Source:

Nursing2015

September 2008, Volume 38 Number 9 , p 23 - 23 [FREE]

Authors

Abstract

 

Intended to improve patient safety, radio frequency identification (RFID) is used in many hospitals to track medical supplies and blood products. But in an alarming new study, Dutch researchers found that radio waves emitted by RFID devices caused electromagnetic interference with mechanical ventilators, external pacemakers, kidney dialysis machines, and other critical care equipment.

 

Intended to improve patient safety, radio frequency identification (RFID) is used in many hospitals to track medical supplies and blood products. But in an alarming new study, Dutch researchers found that radio waves emitted by RFID devices caused electromagnetic interference with mechanical ventilators, external pacemakers, kidney dialysis machines, and other critical care equipment.

 

The research, which didn't involve patients connected to the equipment, was based on 123 tests conducted in an ICU. Electromagnetic interference occurred in almost 30% of the tests when a wireless device was within 1 foot of the medical equipment. About 20% of these involved potentially harmful or life-threatening malfunctions in such equipment as mechanical ventilators, syringe pumps, an intra-aortic balloon pump, and renal replacement devices.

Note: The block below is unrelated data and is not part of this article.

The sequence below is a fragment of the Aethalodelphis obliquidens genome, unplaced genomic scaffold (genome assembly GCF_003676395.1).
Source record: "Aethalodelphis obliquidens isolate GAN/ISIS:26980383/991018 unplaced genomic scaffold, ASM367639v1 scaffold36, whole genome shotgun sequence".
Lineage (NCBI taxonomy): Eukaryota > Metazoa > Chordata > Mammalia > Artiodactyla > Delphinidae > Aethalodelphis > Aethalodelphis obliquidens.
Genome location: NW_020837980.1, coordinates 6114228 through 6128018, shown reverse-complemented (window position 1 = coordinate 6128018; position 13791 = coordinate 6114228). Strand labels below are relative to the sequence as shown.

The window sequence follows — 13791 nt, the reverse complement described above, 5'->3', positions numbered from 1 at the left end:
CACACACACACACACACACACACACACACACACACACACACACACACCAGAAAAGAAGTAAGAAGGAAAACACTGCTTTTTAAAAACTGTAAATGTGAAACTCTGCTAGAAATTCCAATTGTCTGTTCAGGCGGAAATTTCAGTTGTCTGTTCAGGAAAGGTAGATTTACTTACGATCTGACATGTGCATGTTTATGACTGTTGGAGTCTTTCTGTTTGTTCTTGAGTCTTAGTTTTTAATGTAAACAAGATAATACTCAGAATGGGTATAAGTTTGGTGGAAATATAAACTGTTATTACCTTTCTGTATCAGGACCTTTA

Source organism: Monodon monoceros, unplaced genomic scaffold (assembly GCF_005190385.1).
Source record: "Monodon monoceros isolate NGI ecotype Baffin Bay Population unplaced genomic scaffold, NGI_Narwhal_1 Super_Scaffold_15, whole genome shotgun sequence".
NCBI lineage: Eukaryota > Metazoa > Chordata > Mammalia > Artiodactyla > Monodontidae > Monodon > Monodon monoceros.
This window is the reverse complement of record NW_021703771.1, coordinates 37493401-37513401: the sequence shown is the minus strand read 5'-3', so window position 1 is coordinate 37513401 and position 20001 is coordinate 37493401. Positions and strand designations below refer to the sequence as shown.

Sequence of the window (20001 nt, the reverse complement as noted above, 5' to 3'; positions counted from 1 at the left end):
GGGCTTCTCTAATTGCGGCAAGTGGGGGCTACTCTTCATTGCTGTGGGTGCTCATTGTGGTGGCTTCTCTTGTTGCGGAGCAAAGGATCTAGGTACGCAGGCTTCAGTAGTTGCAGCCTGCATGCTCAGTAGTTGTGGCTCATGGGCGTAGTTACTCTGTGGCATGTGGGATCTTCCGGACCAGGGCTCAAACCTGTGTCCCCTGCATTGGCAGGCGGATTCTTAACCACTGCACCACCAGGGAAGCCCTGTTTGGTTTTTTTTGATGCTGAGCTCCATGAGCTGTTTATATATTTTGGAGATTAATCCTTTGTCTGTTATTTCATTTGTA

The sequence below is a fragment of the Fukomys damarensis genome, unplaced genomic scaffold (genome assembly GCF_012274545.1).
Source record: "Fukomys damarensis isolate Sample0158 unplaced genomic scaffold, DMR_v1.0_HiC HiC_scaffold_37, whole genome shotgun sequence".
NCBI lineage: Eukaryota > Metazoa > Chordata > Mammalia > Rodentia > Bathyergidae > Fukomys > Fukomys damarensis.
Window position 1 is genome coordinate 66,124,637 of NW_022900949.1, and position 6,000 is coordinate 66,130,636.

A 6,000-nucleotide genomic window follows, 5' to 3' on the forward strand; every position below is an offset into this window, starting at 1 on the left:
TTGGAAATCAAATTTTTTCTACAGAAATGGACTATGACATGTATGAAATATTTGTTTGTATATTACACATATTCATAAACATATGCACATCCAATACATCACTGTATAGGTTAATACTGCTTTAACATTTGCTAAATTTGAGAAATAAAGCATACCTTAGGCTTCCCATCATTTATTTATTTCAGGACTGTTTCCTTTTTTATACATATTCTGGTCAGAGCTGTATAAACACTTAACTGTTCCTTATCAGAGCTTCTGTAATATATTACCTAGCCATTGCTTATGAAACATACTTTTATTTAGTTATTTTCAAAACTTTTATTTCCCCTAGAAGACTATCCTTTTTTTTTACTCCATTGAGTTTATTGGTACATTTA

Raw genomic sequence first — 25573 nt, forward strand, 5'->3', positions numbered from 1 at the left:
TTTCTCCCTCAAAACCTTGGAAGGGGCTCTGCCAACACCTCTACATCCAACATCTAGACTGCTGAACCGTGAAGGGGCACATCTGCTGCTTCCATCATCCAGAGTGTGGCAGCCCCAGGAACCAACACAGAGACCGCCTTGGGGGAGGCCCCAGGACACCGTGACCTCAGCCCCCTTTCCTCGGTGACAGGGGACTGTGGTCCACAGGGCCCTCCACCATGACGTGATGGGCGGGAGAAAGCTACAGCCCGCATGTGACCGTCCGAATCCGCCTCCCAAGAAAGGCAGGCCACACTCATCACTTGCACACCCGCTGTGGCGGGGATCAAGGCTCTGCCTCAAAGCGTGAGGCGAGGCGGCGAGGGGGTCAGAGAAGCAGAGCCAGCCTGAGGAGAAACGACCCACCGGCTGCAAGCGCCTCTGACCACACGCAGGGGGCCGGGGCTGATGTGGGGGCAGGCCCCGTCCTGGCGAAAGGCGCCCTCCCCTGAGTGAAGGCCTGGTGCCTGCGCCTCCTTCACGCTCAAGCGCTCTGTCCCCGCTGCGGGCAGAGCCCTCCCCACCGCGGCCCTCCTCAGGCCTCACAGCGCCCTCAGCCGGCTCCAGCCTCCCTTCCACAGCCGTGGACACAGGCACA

Many hospitals use RFID to monitor inventories, prevent theft, and detect drug counterfeiting. The researchers call for updates of international standards and urge administrators to conduct on-site testing for electromagnetic interference from RFID devices used in their facilities.

 

Source: van der Togt R, et al., Electromagnetic interference from radio frequency identification inducing potentially hazardous incidents in critical care medical equipment, JAMA, June 25, 2008.